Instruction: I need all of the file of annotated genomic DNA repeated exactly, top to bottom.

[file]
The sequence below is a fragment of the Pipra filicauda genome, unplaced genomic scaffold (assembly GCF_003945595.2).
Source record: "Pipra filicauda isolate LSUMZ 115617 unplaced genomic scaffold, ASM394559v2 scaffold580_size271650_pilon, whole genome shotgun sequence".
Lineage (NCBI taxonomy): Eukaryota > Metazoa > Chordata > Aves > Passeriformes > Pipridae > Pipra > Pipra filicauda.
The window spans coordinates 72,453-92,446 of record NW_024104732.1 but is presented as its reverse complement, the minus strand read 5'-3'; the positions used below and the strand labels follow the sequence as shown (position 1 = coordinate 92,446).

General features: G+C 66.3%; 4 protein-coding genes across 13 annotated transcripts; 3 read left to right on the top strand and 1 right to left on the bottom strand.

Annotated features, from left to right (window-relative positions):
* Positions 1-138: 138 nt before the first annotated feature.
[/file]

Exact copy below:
The sequence below is a fragment of the Pipra filicauda genome, unplaced genomic scaffold (assembly GCF_003945595.2).
Source record: "Pipra filicauda isolate LSUMZ 115617 unplaced genomic scaffold, ASM394559v2 scaffold580_size271650_pilon, whole genome shotgun sequence".
Lineage (NCBI taxonomy): Eukaryota > Metazoa > Chordata > Aves > Passeriformes > Pipridae > Pipra > Pipra filicauda.
The window spans coordinates 72,453-92,446 of record NW_024104732.1 but is presented as its reverse complement, the minus strand read 5'-3'; the positions used below and the strand labels follow the sequence as shown (position 1 = coordinate 92,446).

General features: G+C 66.3%; 4 protein-coding genes across 13 annotated transcripts; 3 read left to right on the top strand and 1 right to left on the bottom strand.

Annotated features, from left to right (window-relative positions):
* Positions 1-138: 138 nt before the first annotated feature.